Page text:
The owners of the long-dormant Westland and Parkside subdivisions filed suit in March of 2017 against Oconee County, seeking to block the Jan. 31, 2017, decision by the Board of Commissioners to refund sewer capacity fees for the master plan developments.
In three separate lawsuits filed in Oconee County Superior Court, the owners contended, among other things, that the Board of Commissioners violated state zoning laws when it voted to refund sewer capacity fees paid by the developers of Westland and Parkside.
The effect of that Jan. 31 decision was to render the master plan development zoning held by Westland and Parkside meaningless, since the projects depend on sewer capacity, and the county took its action without proper hearings on what amounted to a zoning decision, the suits contended.
One of the suits was on behalf of REO Funding Solutions III LLC and the other was on behalf of Westland-TLG LLC.
According to the suits, REO Funding Solutions owns 47 single family lots in the subdivision, while Westland-TLG owns the remaining 429 acres.
Parkside Development Properties LLC, current owner of Parkside, filed the third lawsuit.
On Jan. 31, 2017, the Board voted unanimously to refund unclaimed sewer capacity for four undeveloped residential projects in the county to reduce the demand for sewer services.
As part of the vote, the Board agreed to refund $2.7 million in capacity fees to the developers of those four projects to free up 280,800 gallons of sewer capacity.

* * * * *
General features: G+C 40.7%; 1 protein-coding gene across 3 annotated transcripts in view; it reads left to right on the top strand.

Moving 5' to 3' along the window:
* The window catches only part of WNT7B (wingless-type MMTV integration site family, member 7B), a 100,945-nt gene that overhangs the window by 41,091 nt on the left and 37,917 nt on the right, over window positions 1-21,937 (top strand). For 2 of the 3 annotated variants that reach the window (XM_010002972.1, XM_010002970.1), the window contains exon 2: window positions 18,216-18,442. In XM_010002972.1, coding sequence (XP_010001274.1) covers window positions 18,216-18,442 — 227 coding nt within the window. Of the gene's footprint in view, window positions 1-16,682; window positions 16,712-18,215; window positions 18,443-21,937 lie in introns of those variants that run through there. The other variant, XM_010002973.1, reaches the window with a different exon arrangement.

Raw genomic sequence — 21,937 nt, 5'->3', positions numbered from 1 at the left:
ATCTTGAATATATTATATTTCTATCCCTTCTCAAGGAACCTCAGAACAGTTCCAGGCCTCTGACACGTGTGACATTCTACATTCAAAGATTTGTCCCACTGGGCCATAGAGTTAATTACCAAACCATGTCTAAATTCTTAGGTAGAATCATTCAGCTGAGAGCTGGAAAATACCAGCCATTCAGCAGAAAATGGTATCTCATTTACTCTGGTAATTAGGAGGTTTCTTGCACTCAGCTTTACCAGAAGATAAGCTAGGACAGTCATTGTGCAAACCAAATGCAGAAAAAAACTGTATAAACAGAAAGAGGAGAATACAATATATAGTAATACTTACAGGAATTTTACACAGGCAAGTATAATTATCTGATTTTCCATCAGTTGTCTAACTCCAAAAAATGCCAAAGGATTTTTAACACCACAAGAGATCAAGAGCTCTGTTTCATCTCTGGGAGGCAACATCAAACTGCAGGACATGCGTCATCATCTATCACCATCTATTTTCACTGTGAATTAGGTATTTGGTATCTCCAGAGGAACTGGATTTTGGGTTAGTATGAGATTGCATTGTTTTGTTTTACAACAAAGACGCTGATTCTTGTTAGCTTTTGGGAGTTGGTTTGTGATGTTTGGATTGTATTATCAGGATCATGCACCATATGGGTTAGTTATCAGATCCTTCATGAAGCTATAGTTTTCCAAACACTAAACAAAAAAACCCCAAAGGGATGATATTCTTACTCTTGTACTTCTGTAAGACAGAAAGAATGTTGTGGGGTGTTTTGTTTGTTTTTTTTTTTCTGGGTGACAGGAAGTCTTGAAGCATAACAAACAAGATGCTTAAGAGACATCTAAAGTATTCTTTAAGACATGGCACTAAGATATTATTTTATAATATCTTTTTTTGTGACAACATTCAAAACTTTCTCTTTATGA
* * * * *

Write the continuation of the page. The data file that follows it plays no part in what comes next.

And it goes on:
In addition to Parkside and Westland, the Board voted to refund capacity to Willow Creek, also a master plan development located on Hog Mountain Road.
Willow Creek paid for sewer for 124 lots, according to county records, and had connected four lots. It also had transferred its right to 20 lots. So the county proposed to refund payment for the remaining 100 lots.
The Board voted to refund payment for 10 lots in Wisteria Ridge, an apartment project inside the city of Watkinsville, off North Main Street near Calls Creek.
Wisteria Ridge paid for only 10 lots, according to Daniell. Watkinsville officials said the proposal for Wisteria Ridge is inactive and has been withdrawn.
Willow Creek and Wisteria Ridge did not file suit and were not part of the settlement announced tonight.
The county approved the Westland master plant development in 2003 and the Parkside master plan development in 2004. Access to both properties is restricted by by chain-link fences.
The video below is of the entire meeting of the Board of Commissioners.
During the agenda-setting meeting, the Board took tentative action on a number of items that will appear on the consent agenda for the meeting on Nov. 6.
The Board also heard a lengthy presentation from Public Works Director Emil Beshara about procedures the county follows in making decisions on paving roads.
Beshara’s report is at 30:30 in the video.
No action was taken following that report.
I edited out the gap between the ending of the regular meeting the resumption of the meeting following the executive session.
The report of the Board of the settlement is at 1:01:31 in the video.
OCO: BOC 10 30 18 from Lee Becker on Vimeo.
Wait a minute. The commission limited the number a houses to an amount that wouldn't cause an overabundance of housing. It limited it to existing areas instead of sprawl? It interconnected development with park land. How could they do that. We will be just another Gwinnett County with these crazy actions.